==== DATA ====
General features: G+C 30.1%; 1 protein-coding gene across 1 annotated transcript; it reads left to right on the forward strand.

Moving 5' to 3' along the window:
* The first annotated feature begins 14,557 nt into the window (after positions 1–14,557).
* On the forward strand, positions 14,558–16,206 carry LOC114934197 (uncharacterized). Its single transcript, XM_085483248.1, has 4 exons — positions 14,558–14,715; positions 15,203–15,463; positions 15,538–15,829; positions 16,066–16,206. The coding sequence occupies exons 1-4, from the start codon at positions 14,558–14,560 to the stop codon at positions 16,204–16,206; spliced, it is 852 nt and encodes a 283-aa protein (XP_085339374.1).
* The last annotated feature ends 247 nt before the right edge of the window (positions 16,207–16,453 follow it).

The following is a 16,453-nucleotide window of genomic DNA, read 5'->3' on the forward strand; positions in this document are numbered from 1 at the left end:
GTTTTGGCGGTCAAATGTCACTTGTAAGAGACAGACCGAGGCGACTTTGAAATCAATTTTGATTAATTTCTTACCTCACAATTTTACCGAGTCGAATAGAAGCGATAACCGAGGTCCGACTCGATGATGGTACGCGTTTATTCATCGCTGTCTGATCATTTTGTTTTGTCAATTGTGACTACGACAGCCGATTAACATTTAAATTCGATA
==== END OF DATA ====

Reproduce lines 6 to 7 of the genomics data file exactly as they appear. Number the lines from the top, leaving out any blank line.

The following is a 16,453-nucleotide window of genomic DNA, read 5'->3' on the forward strand; positions in this document are numbered from 1 at the left end:
GTTTTGGCGGTCAAATGTCACTTGTAAGAGACAGACCGAGGCGACTTTGAAATCAATTTTGATTAATTTCTTACCTCACAATTTTACCGAGTCGAATAGAAGCGATAACCGAGGTCCGACTCGATGATGGTACGCGTTTATTCATCGCTGTCTGATCATTTTGTTTTGTCAATTGTGACTACGACAGCCGATTAACATTTAAATTCGATA